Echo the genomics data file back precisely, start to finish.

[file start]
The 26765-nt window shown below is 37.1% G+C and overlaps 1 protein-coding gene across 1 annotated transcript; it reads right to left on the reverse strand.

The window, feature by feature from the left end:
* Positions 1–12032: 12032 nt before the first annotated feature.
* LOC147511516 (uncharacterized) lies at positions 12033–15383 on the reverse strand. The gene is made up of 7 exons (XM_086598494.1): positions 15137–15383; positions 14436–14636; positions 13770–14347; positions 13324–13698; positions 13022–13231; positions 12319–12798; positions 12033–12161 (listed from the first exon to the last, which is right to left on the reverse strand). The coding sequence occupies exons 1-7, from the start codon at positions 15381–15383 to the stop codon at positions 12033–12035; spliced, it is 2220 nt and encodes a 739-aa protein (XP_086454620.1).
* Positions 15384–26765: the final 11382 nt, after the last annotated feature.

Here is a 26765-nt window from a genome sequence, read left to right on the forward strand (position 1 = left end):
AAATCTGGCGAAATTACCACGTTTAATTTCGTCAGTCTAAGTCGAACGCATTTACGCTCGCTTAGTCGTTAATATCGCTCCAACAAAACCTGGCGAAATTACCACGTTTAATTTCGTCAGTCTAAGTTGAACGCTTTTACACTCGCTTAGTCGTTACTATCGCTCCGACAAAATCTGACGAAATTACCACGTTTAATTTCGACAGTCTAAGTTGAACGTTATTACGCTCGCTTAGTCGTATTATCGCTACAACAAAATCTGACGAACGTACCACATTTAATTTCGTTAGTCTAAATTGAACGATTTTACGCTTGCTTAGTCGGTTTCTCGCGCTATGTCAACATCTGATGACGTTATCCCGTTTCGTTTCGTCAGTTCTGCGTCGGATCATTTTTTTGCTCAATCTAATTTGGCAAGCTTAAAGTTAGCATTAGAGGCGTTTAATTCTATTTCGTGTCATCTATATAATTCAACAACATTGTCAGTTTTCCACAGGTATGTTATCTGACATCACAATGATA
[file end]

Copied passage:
The 26765-nt window shown below is 37.1% G+C and overlaps 1 protein-coding gene across 1 annotated transcript; it reads right to left on the reverse strand.

The window, feature by feature from the left end:
* Positions 1–12032: 12032 nt before the first annotated feature.
* LOC147511516 (uncharacterized) lies at positions 12033–15383 on the reverse strand. The gene is made up of 7 exons (XM_086598494.1): positions 15137–15383; positions 14436–14636; positions 13770–14347; positions 13324–13698; positions 13022–13231; positions 12319–12798; positions 12033–12161 (listed from the first exon to the last, which is right to left on the reverse strand). The coding sequence occupies exons 1-7, from the start codon at positions 15381–15383 to the stop codon at positions 12033–12035; spliced, it is 2220 nt and encodes a 739-aa protein (XP_086454620.1).
* Positions 15384–26765: the final 11382 nt, after the last annotated feature.

Here is a 26765-nt window from a genome sequence, read left to right on the forward strand (position 1 = left end):
AAATCTGGCGAAATTACCACGTTTAATTTCGTCAGTCTAAGTCGAACGCATTTACGCTCGCTTAGTCGTTAATATCGCTCCAACAAAACCTGGCGAAATTACCACGTTTAATTTCGTCAGTCTAAGTTGAACGCTTTTACACTCGCTTAGTCGTTACTATCGCTCCGACAAAATCTGACGAAATTACCACGTTTAATTTCGACAGTCTAAGTTGAACGTTATTACGCTCGCTTAGTCGTATTATCGCTACAACAAAATCTGACGAACGTACCACATTTAATTTCGTTAGTCTAAATTGAACGATTTTACGCTTGCTTAGTCGGTTTCTCGCGCTATGTCAACATCTGATGACGTTATCCCGTTTCGTTTCGTCAGTTCTGCGTCGGATCATTTTTTTGCTCAATCTAATTTGGCAAGCTTAAAGTTAGCATTAGAGGCGTTTAATTCTATTTCGTGTCATCTATATAATTCAACAACATTGTCAGTTTTCCACAGGTATGTTATCTGACATCACAATGATA